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Wave/Particle duality in Blackhole paradox?

  1. Mar 17, 2015 #1
    Alrighty, this is my second attempt at this thread, as my first was removed due to speculating theories so i will try to keep this short and clear.

    Is it possible to apply the concept of Wave/Particle duality to explain the event horizon paradox in which a particle can cross the horizon in a finite amount of time while an outside observer, in an infinite amount of time, will never see the particle cross. I would like to clarify that I'm not theorizing, I'm simply wondering whether my thoughts are off based relative to reality. So with that said, here is a brief explanation of what I am under the impression of. As the particle approaches the black hole and it is crushed down to the plank constant, could the possibility occur in which the particle itself slips across the event horizon while the wave form of the particle propagates around the black hole never crossing the horizon itself. Thus, as in the hologram theory (not my theory, a theory highly regarded amongst physicist atleast to my knowledge) , the wave would represent the particle outside the black hole while the particle itself would reside inside. Once again I'm not intentionally (if at all) speculating theories, i just want to know if this application of actual physical concepts can occur within the constraints of what we know so far. In other words.. how bad do i not know what I'm talking about?
    Last edited: Mar 17, 2015
  2. jcsd
  3. Mar 17, 2015 #2
    First of all, and interesting approach although I cannot confirm it myself as I'm not an expert in the area at hand.

    However, what I don't understand is why speculating in this sense would be considered as something bad. Speculating is the very fuel of science as it is based on curiosity, curiosity being the main force behind scientific breakthrough. So, why would the Physics Forum condemn threads like these? Feels like it defeats the purpose of the website...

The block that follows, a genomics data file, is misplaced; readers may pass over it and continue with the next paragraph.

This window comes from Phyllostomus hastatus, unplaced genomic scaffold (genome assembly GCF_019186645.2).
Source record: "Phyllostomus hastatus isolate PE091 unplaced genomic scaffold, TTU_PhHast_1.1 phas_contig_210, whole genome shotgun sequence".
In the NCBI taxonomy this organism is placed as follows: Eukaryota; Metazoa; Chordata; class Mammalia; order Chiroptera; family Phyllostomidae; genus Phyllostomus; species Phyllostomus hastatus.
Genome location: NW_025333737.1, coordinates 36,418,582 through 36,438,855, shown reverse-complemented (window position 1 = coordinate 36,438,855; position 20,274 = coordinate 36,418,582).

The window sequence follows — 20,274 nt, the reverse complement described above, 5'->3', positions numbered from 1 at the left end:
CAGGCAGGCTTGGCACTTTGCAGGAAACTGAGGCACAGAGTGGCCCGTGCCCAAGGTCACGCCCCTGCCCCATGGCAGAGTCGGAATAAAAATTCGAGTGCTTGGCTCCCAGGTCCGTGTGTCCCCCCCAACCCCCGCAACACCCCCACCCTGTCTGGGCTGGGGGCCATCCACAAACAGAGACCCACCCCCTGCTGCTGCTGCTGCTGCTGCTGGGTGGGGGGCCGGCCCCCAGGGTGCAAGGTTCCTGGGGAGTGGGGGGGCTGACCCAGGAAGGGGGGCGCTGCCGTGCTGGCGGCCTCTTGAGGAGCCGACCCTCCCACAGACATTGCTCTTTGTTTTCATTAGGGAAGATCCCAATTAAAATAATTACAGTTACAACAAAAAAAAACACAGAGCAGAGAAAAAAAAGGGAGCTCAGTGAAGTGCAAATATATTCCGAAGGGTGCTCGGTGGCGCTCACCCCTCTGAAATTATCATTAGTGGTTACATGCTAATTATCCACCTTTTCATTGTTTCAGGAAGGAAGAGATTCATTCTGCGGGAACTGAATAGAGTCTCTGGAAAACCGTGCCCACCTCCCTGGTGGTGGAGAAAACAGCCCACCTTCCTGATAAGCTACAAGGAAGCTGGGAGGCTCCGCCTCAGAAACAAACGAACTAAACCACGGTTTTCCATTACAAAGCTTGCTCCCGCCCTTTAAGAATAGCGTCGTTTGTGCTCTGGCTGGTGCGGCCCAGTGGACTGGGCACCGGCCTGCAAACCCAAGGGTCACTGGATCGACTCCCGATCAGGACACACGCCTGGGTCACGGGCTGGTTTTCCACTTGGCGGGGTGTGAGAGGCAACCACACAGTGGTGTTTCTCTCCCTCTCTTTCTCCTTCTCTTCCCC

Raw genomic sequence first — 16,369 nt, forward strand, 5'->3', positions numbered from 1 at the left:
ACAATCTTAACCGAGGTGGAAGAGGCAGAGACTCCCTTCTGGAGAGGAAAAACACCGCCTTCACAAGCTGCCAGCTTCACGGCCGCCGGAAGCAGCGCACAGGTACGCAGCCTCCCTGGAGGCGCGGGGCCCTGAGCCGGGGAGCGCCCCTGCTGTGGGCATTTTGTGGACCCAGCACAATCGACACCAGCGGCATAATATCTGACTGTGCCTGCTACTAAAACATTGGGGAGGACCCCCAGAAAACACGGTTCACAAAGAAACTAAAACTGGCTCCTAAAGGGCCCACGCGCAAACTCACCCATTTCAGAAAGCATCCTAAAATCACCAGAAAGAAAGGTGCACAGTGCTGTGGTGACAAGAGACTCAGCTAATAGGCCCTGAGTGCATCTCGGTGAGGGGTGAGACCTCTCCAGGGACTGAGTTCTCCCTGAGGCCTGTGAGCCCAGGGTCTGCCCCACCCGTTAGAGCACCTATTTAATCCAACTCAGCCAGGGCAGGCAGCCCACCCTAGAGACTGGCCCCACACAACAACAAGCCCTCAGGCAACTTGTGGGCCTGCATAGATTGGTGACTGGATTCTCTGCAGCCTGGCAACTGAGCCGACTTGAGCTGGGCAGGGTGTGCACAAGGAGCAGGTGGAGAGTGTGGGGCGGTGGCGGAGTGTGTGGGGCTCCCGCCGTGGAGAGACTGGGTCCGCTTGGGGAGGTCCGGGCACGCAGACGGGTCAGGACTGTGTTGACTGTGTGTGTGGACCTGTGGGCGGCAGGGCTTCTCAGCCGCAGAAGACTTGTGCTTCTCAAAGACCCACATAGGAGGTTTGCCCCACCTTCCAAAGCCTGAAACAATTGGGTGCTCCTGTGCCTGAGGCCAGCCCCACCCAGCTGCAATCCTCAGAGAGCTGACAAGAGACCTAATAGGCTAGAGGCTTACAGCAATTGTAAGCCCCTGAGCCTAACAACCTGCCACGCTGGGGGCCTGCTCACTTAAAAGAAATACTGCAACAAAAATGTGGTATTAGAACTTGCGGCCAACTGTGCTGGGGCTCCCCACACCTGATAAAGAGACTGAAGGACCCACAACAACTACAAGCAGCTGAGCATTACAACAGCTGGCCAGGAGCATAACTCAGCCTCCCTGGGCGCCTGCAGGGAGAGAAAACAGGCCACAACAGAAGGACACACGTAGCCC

4. Mar 17, 2015 #3
    I understand the rule, without it the forum would be over run with speculative theory that might as well be science fiction, but I'm just asking if im thinking right. As in, am i missing something in my understanding the concepts. Just the same, still love the forum, though i might end up banned sooner or later. (hopefully not.)
  5. Mar 17, 2015 #4
    I hope i am correct in pointing out that there may be two misconceptions in this first part of your post.

    The first i will address by pointing you to This Thread post #28 should give you a fairly nuanced description of why we can infer that the particle does infact cross the event horizon.

    The second would be the common misconception that wave/particle duality is still really something we hold onto. The two theories you need to look at are Quantum mechanics (For an understanding of why the wave/particle description is a redundant and repeated misconception, as it describes fundamental particles as having one consistent description as opposed to two seperate ones) and General Relativity (to give an understanding of black holes) i found Taylor and Wheelers 'introduction to general relativity' a fairly useful guide to black holes.

    I'm not sure where you got this idea, if you could provide a source that says this that would be great but at first glance this seems to be a misunderstanding that the particle somehow splits into a particle and a wave and one falls into the event horizon and the other doesn't, which as far as i'm aware, is simply not compatible with current theories. I'll once again point you to the fact that wave/particle duality isn't something we hold onto anymore.

    Also, i don't know where you got the idea that the holographic principle is highly regarded amongst physicists, since it is a description in string theory relating to a property resulting from quantum gravity, with the former being an untested hypothesis and the latter being a subset of that untested hypothesis. We absolutely do not have a consistent theory of quantum gravity available.

    When you try to reconcile the idea of quantized particles (quantum mechanics) and black holes (General relativity) you are asking for a theory that consistently describes both within the same framework. There have been many noteworthy attempts but none are widely accepted and most of the expected resultant ideas (such as the holographic principle) are just advanced speculations at the moment.
  6. Mar 17, 2015 #5
    Thank you. I have a lot to look in to.
  7. Mar 17, 2015 #6